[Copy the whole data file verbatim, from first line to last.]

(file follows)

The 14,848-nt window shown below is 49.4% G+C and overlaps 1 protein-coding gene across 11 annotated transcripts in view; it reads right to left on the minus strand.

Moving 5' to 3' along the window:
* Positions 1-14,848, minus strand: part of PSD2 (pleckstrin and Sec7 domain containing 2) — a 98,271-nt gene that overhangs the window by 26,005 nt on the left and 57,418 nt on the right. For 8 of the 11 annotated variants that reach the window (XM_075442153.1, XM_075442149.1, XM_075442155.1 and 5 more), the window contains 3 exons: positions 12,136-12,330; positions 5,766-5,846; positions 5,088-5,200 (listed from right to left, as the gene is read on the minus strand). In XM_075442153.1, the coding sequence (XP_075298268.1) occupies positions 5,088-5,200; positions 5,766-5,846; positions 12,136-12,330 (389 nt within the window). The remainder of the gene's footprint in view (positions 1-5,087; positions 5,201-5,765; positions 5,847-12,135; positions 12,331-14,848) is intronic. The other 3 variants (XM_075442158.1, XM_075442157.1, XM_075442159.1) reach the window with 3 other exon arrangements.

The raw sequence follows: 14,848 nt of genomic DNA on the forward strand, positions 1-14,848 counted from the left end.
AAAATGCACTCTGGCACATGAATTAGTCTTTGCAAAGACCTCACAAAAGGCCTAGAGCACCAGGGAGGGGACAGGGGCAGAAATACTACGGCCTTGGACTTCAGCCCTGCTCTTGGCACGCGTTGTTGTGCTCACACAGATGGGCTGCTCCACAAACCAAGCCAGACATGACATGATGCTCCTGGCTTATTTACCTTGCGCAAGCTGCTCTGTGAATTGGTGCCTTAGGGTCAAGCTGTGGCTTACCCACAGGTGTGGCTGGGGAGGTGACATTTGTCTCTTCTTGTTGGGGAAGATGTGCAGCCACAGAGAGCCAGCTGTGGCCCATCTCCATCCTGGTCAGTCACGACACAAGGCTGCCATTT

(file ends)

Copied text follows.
The 14,848-nt window shown below is 49.4% G+C and overlaps 1 protein-coding gene across 11 annotated transcripts in view; it reads right to left on the minus strand.

Moving 5' to 3' along the window:
* Positions 1-14,848, minus strand: part of PSD2 (pleckstrin and Sec7 domain containing 2) — a 98,271-nt gene that overhangs the window by 26,005 nt on the left and 57,418 nt on the right. For 8 of the 11 annotated variants that reach the window (XM_075442153.1, XM_075442149.1, XM_075442155.1 and 5 more), the window contains 3 exons: positions 12,136-12,330; positions 5,766-5,846; positions 5,088-5,200 (listed from right to left, as the gene is read on the minus strand). In XM_075442153.1, the coding sequence (XP_075298268.1) occupies positions 5,088-5,200; positions 5,766-5,846; positions 12,136-12,330 (389 nt within the window). The remainder of the gene's footprint in view (positions 1-5,087; positions 5,201-5,765; positions 5,847-12,135; positions 12,331-14,848) is intronic. The other 3 variants (XM_075442158.1, XM_075442157.1, XM_075442159.1) reach the window with 3 other exon arrangements.

The raw sequence follows: 14,848 nt of genomic DNA on the forward strand, positions 1-14,848 counted from the left end.
AAAATGCACTCTGGCACATGAATTAGTCTTTGCAAAGACCTCACAAAAGGCCTAGAGCACCAGGGAGGGGACAGGGGCAGAAATACTACGGCCTTGGACTTCAGCCCTGCTCTTGGCACGCGTTGTTGTGCTCACACAGATGGGCTGCTCCACAAACCAAGCCAGACATGACATGATGCTCCTGGCTTATTTACCTTGCGCAAGCTGCTCTGTGAATTGGTGCCTTAGGGTCAAGCTGTGGCTTACCCACAGGTGTGGCTGGGGAGGTGACATTTGTCTCTTCTTGTTGGGGAAGATGTGCAGCCACAGAGAGCCAGCTGTGGCCCATCTCCATCCTGGTCAGTCACGACACAAGGCTGCCATTT